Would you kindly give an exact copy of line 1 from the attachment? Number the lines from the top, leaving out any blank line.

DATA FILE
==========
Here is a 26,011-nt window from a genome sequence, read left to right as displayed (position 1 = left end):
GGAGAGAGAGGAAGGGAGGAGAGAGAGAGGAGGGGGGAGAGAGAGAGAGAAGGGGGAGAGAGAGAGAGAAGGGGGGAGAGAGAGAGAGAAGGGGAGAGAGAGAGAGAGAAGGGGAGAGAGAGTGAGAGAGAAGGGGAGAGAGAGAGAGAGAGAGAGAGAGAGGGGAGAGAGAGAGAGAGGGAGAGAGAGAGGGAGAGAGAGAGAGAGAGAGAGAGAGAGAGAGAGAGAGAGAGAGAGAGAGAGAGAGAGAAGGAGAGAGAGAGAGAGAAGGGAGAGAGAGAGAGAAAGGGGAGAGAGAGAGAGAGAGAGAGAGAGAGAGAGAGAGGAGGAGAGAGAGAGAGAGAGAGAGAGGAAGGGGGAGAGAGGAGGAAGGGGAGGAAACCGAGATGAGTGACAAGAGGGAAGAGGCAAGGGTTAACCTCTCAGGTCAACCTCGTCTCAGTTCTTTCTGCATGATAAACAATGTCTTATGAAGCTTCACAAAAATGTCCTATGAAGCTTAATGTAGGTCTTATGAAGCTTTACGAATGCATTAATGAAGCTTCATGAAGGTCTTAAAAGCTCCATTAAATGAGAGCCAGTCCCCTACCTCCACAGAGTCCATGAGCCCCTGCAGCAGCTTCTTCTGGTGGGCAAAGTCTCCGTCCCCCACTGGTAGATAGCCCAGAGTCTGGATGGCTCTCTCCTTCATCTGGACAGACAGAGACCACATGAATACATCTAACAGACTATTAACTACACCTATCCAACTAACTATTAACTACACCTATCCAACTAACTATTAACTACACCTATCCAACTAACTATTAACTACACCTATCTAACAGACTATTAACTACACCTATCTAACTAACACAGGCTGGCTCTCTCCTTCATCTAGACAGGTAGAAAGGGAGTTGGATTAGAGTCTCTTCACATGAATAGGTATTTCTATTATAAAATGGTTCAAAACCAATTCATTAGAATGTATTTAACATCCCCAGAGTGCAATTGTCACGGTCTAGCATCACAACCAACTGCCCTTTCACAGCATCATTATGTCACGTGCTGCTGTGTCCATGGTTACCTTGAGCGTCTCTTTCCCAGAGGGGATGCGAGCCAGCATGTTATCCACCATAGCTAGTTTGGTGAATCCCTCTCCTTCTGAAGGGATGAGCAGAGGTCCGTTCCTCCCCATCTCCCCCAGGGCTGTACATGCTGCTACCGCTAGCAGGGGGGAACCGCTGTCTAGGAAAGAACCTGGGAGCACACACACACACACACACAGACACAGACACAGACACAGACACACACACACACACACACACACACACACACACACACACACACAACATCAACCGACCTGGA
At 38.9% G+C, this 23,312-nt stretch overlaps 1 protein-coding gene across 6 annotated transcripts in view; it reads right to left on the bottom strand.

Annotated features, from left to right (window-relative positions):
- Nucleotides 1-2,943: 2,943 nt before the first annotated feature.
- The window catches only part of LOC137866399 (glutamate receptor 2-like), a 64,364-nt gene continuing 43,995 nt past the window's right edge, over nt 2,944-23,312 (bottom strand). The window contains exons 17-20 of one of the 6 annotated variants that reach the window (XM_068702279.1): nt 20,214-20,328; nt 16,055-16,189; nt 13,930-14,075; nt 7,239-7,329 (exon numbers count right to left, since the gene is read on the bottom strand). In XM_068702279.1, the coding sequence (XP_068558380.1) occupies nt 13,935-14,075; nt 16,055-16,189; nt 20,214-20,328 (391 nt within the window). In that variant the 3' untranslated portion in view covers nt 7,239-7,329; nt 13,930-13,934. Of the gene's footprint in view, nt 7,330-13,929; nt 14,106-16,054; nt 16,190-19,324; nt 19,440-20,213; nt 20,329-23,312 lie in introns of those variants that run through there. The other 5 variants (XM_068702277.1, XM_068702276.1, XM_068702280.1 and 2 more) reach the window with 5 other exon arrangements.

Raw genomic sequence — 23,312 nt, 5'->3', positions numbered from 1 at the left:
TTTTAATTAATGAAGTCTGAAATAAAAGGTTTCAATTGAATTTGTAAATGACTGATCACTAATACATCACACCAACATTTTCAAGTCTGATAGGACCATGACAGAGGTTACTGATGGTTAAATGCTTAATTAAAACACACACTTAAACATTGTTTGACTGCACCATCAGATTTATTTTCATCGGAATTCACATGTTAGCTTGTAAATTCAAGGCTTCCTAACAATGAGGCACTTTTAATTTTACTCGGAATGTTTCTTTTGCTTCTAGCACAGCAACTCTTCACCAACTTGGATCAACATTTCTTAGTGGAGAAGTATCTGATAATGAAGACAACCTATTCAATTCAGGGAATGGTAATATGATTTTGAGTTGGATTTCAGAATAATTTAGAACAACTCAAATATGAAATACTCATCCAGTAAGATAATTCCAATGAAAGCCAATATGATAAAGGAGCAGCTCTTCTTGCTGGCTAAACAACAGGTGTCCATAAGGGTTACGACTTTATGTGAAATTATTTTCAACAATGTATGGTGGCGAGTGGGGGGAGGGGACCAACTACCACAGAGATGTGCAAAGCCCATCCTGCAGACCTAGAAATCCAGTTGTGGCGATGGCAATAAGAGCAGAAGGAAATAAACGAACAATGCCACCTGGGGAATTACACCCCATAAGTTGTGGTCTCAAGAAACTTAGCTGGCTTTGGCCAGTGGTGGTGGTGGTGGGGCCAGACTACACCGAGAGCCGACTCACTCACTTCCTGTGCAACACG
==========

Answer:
Here is a 26,011-nt window from a genome sequence, read left to right as displayed (position 1 = left end):